For myself, being on a leave of absence has allowed me more than sufficient time to process my decision to leave, and I have already begun the process of considering my patients and colleagues and what those goodbyes will entail. In a recent post, I began to delineate those challenges. As for colleagues, maintaining contact is simple. Phone calls, emails, dinner or lunch invitations, the occasional party or professional gathering---those relationships can be maintained like any acquaintance or friendship. Inevitably, time and lack of frequent proximity will preclude frequent contact, with many of those professional but collegial relationships falling by the wayside over time, some more quickly than others.
-How would said individual contact you?
-Will expectations of frequency of contact be considered?
-Why not just say goodbye?
There are dozens of questions to consider, many of which perhaps you, esteemed Reader, could raise (and please do!). This is a conversation worth having!
Those of us in Human Services and the so-called "helping professions" constantly face the issues of boundaries, transference, counter-transference, and projection. When facing the end of a therapeutic alliance, all bets are off and the game becomes simultaneously murkier and much simpler. The path of least resistance? Say "goodbye, nice to know you, have a good life, and thanks for being you". The path of potential complication (but also of richness and authenticity)? "Let's stay in touch and see what our new relationship/friendship is capable of within certain parameters". In all likelihood, most connections made in this way will, like tangential friendships, fizzle out over time. People move, phone numbers change, lives develop through unanticipated twists and turns, address books are lost, and the frequency of contact gradually subsides. Still, the effort was made, and true authenticity was honored.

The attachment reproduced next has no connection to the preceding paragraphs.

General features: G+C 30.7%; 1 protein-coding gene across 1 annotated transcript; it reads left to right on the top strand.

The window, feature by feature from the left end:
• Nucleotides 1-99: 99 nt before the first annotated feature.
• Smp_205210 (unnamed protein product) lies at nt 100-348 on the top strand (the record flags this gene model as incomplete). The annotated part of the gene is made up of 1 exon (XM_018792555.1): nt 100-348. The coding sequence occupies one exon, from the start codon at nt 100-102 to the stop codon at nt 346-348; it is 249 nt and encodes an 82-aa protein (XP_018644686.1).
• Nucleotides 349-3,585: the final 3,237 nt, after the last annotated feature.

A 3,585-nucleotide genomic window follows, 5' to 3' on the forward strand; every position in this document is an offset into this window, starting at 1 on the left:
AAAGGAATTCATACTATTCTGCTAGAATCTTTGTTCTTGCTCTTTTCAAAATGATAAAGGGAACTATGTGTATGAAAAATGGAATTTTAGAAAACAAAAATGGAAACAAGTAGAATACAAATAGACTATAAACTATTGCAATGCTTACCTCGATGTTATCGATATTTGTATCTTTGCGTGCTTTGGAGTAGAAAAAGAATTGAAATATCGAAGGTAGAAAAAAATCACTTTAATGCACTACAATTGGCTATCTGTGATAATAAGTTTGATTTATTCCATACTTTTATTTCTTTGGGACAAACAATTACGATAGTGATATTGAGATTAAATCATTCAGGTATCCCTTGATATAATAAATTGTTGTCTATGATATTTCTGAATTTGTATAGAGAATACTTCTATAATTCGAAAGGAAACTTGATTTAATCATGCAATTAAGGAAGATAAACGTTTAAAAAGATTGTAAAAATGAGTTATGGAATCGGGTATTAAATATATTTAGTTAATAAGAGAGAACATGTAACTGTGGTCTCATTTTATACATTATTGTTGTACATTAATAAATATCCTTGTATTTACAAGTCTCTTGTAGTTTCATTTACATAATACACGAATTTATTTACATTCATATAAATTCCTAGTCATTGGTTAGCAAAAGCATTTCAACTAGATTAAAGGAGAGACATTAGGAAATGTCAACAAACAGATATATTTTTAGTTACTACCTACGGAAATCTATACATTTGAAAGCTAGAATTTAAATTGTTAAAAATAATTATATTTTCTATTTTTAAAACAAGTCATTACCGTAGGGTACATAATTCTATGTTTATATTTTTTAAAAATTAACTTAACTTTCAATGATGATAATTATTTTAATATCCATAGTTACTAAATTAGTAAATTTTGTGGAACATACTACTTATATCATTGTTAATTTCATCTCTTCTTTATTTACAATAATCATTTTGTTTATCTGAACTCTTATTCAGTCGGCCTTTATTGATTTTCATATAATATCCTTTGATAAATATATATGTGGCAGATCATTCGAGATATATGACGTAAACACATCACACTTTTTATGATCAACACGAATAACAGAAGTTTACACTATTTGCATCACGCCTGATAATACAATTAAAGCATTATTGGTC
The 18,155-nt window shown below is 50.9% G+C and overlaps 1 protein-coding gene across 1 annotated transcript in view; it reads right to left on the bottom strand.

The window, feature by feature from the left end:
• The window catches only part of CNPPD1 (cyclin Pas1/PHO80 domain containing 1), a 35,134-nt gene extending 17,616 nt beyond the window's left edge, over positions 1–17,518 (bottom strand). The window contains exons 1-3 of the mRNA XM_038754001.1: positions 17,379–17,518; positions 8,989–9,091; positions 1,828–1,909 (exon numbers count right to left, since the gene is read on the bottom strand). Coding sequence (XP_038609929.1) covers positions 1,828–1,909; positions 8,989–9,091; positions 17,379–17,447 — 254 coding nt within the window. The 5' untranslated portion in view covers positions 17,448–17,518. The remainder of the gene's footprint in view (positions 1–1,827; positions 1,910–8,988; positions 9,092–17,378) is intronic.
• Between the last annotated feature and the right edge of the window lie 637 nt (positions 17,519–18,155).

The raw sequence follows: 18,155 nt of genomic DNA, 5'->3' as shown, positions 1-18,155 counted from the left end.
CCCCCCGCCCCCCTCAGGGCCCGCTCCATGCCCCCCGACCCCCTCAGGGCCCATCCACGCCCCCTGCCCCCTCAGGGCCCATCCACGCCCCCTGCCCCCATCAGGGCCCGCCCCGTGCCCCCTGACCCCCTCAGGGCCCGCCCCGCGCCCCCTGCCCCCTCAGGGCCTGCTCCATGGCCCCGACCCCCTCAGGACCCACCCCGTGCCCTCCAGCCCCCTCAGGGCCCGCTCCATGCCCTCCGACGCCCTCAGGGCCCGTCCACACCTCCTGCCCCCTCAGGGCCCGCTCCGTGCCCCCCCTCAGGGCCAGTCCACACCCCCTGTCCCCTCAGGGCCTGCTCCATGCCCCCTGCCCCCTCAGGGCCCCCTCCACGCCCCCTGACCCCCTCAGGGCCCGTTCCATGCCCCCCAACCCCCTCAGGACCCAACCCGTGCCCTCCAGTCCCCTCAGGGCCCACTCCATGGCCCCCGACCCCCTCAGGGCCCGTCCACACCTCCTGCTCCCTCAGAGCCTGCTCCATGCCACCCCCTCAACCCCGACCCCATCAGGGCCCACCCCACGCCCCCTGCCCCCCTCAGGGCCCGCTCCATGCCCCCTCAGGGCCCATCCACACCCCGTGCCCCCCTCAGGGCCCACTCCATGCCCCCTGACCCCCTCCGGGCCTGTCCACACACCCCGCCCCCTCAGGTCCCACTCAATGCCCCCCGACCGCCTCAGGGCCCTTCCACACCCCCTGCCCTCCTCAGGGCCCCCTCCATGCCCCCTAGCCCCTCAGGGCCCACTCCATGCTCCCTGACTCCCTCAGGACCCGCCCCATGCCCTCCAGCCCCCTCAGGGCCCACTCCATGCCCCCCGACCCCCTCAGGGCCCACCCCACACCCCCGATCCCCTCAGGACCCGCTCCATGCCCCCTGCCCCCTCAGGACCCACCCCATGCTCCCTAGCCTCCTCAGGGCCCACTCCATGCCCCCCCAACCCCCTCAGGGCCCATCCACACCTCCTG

As Jerome Groopman, M.D. writes so eloquently in his outstanding book, The Anatomy of Hope (and please simply subsitute the word "nurse" for "doctor" as you read):
"There are some patients whom a doctor grows to love. It is a unique type of love, distinct from any other type of love the doctor has experienced before. It moves outside the bounds of the usual doctor-patient relationship; feelings and thoughts are no longer strictly professional and are shared among true friends."
If this area is simultaneously murky and simple, I am certainly still in the murk. And, as I do in many areas of life when I am faced with difficult choices, I remember that age-old adage that I have quoted here on Digital Doorway before: "Don't just do something, sit there." Thus I will sit with these feelings, with this sense of impending and inevitable change, and perhaps, if I am quiet enough, the answer will make itself known.